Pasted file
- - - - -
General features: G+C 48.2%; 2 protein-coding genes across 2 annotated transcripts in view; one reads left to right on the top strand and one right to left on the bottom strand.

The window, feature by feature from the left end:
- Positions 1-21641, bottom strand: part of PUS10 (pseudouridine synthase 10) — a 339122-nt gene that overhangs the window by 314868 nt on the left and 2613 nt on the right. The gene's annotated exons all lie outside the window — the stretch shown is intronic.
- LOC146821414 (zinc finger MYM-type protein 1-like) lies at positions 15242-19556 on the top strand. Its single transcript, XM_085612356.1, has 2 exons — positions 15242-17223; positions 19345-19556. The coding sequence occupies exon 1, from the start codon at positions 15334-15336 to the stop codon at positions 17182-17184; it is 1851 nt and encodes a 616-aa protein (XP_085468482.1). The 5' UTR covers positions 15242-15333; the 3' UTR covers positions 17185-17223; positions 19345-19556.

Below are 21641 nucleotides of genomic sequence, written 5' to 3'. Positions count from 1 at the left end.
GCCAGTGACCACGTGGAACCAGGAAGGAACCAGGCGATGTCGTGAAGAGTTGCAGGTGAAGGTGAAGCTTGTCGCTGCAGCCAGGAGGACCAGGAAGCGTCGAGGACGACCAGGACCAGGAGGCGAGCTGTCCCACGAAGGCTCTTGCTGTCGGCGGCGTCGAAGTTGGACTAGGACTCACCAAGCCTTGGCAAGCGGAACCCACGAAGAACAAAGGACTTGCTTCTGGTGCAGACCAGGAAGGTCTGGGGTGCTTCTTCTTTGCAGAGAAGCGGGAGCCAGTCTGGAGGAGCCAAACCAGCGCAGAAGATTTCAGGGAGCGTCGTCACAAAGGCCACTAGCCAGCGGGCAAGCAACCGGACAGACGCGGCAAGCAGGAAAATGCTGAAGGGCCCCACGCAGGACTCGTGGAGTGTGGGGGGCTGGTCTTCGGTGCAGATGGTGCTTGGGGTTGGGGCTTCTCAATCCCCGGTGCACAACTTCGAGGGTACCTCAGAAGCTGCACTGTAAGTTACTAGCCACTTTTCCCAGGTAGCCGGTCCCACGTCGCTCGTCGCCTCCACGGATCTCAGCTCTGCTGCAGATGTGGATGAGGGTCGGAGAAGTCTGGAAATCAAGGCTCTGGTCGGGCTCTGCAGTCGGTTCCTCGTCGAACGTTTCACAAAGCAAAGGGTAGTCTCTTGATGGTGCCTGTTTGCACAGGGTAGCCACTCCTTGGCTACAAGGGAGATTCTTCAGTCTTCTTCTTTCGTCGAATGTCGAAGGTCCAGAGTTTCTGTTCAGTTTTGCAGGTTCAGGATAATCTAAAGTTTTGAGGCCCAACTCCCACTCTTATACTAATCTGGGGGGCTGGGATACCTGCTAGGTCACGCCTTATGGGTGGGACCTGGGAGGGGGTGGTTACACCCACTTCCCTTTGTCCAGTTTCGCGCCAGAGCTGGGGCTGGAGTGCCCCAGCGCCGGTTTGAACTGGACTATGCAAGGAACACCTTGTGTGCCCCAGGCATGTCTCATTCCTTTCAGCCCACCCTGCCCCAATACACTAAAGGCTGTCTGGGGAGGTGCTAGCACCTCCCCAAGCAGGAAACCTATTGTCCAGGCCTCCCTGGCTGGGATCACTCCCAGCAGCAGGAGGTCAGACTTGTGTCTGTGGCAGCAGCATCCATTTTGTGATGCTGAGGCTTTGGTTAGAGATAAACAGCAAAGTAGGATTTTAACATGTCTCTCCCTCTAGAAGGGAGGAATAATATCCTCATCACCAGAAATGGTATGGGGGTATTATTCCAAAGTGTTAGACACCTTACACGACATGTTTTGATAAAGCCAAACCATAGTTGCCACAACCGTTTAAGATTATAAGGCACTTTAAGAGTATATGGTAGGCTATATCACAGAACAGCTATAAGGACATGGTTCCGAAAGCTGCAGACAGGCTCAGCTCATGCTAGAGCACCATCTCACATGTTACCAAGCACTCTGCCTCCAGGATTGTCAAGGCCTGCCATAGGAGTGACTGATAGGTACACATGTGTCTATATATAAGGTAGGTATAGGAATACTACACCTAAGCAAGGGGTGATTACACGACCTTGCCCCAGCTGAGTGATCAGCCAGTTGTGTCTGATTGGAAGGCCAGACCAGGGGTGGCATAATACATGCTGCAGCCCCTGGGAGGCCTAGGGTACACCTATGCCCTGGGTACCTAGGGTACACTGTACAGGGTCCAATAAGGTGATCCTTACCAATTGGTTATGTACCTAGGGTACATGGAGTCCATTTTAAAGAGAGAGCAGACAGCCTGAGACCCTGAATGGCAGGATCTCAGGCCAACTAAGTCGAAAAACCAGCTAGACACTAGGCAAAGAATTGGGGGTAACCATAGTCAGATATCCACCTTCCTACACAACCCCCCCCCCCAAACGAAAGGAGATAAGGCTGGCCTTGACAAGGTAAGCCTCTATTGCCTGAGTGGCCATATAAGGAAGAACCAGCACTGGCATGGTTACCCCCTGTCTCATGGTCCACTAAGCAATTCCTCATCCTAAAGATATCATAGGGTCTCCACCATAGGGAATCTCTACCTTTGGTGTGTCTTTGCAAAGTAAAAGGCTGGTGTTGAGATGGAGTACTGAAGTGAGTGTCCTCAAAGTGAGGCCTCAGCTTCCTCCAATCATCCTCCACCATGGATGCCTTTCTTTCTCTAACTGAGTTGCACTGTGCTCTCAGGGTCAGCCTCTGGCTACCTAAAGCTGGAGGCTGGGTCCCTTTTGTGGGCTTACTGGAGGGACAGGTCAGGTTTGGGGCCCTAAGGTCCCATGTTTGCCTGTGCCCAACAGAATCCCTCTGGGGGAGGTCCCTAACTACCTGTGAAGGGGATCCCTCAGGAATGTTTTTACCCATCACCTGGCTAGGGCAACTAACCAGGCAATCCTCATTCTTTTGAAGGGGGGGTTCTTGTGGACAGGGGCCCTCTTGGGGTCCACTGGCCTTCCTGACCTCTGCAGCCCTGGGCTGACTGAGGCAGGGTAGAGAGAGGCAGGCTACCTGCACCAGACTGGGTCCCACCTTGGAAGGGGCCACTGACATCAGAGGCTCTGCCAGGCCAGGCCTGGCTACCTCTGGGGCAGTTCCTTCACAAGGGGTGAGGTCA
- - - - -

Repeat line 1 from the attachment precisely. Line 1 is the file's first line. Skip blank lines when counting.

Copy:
General features: G+C 48.2%; 2 protein-coding genes across 2 annotated transcripts in view; one reads left to right on the top strand and one right to left on the bottom strand.